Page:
Glenn Crytzer's career is a testament to the power and joy found in 1930's Jazz. What else could entice such a talented musician, writer, and band leader to focus his efforts on this labor of love?
It's not a huge secret that if you want to become a wealthy musician you don't focus on early 20th century niche genres. Instead of spending hours working on arrangements, practices, and hunting down grand pianos you instead focus on sampling, compression, and auto-tuning. To make the big bucks you do what everyone else has been doing.
Glenn takes exactly the opposite approach, and on his brand new release, Focus Pocus, he manages to create something both old and yet brand new.
The 7 songs on this album are all original compositions. The live energy and recording quality capture the feeling of classic Jazz recordings and fit in right next to these old songs at DJ'd dance events.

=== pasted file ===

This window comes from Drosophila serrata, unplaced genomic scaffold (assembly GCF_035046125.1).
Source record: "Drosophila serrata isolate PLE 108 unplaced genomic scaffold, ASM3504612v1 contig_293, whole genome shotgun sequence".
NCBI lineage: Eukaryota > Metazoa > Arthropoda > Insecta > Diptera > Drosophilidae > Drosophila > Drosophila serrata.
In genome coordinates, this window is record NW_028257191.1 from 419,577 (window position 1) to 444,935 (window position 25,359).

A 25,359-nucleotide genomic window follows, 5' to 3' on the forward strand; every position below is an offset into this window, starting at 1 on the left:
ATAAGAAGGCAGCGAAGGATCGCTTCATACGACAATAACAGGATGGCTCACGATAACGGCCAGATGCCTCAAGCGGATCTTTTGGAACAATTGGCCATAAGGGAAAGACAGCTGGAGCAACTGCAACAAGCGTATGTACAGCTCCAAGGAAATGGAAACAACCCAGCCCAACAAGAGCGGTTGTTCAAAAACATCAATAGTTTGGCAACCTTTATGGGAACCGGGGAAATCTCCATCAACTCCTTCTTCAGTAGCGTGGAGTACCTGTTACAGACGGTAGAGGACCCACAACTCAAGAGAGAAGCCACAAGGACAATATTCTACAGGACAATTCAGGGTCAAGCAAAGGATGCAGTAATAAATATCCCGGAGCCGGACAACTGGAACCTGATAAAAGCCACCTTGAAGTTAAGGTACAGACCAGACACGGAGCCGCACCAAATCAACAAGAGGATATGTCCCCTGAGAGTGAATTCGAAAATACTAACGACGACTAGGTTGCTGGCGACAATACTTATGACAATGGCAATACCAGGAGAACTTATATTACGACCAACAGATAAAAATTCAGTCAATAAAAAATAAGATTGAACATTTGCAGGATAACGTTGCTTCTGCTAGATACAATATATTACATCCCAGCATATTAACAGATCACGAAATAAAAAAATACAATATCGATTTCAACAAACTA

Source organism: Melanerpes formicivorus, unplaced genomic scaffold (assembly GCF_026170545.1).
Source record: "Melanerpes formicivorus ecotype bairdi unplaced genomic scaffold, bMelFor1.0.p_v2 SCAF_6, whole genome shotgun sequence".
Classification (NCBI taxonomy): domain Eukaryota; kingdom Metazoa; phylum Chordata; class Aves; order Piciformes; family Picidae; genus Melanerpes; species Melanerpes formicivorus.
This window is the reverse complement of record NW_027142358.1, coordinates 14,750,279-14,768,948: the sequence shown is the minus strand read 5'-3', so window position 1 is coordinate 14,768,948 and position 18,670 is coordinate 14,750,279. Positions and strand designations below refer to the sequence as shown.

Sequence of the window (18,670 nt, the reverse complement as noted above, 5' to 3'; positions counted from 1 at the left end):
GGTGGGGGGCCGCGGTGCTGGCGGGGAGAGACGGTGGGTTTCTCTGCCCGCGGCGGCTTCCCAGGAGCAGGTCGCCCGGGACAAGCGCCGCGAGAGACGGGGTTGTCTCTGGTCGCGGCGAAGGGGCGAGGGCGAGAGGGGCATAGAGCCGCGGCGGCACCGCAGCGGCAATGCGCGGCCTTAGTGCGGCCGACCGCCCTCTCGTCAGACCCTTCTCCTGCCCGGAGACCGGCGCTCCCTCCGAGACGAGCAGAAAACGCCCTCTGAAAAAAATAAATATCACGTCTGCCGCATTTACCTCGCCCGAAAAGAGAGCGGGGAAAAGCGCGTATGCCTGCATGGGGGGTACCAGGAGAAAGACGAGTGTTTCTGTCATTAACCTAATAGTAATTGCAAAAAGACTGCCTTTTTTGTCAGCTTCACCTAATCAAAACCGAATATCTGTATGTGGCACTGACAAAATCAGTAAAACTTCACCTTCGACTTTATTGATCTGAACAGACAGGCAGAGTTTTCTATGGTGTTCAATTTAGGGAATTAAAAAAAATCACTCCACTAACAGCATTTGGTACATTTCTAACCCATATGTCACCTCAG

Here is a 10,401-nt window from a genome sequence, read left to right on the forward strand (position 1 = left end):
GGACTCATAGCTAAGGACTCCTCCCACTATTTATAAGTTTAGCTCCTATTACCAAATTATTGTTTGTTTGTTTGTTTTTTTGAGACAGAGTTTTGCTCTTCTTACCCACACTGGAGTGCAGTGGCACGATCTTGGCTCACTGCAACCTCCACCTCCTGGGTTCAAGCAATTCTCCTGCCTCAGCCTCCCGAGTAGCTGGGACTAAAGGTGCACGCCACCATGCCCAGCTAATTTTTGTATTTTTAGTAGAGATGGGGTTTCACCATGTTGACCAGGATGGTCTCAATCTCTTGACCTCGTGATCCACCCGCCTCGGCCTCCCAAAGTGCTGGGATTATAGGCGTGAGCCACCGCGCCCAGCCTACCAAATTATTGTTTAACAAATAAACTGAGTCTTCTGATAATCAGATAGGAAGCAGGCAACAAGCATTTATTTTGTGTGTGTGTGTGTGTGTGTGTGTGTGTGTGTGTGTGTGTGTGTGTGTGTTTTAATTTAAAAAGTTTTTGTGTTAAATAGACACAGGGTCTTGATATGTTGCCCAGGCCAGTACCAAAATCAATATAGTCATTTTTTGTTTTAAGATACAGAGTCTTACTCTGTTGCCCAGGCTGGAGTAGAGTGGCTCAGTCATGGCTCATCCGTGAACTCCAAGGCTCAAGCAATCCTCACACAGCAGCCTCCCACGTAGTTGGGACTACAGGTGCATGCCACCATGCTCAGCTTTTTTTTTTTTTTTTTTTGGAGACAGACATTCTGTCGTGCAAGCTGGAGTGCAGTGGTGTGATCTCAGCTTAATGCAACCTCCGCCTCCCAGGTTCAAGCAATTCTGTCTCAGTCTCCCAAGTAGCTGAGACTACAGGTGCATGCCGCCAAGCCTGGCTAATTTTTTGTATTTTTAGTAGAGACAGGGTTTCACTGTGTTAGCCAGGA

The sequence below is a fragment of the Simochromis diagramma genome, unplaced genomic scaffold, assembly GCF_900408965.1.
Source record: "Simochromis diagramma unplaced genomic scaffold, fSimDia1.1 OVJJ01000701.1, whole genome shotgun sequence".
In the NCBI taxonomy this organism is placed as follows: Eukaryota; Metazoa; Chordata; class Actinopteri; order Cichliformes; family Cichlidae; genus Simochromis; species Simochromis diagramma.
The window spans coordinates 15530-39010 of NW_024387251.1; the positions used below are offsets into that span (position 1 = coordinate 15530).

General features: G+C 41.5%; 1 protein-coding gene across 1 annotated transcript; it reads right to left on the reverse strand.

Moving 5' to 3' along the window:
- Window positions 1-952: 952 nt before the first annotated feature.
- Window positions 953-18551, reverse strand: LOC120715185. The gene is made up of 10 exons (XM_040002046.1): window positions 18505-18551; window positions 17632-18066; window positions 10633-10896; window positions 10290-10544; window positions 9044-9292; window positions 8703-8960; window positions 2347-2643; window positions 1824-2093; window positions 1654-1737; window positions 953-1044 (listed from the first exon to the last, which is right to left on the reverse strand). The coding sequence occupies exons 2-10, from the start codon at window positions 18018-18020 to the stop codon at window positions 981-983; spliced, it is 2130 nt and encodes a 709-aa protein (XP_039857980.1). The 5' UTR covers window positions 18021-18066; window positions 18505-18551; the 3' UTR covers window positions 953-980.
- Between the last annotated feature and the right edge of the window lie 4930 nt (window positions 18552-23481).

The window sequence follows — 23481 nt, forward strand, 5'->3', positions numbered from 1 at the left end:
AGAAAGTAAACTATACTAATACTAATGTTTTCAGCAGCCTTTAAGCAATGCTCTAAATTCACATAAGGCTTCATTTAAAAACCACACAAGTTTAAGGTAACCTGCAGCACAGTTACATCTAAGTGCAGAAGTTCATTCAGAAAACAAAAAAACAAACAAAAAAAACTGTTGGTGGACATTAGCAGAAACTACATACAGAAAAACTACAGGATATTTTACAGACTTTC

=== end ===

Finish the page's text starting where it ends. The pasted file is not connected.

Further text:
Glenn and his Savoy Seven manage to add just the right ingredients into their magic cauldron, creating Jazz that works perfectly for dancing and listening. I'm sure that this is intentional as Glenn and other members of the band are also Lindy Hoppers and understand the dynamic connection between the music and the dance.
All of Glenn's recordings do a good job of spanning tempos and moods. All That I Can Give You Is A Meloday has a Drag Blues feeling, perfect for a late-night, while Focus Pocus has more of a Balboa feel. The other songs fill in the tempos in between and all of them tell me to swing out.
For those of you familiar with his last release, Skinny Minne, the song The Grass Is Always Greener (If You're High) returns rerecorded and is, in my opinion, the superior version.
If you're into 1930's style Jazz or any of the vintage dance styles, do yourself a favor and try out Glenn's newest concoction. I'm sure you'll fall under their spell too.
For more info check out their Facebook page, or hit up CDBaby to purchase the new album.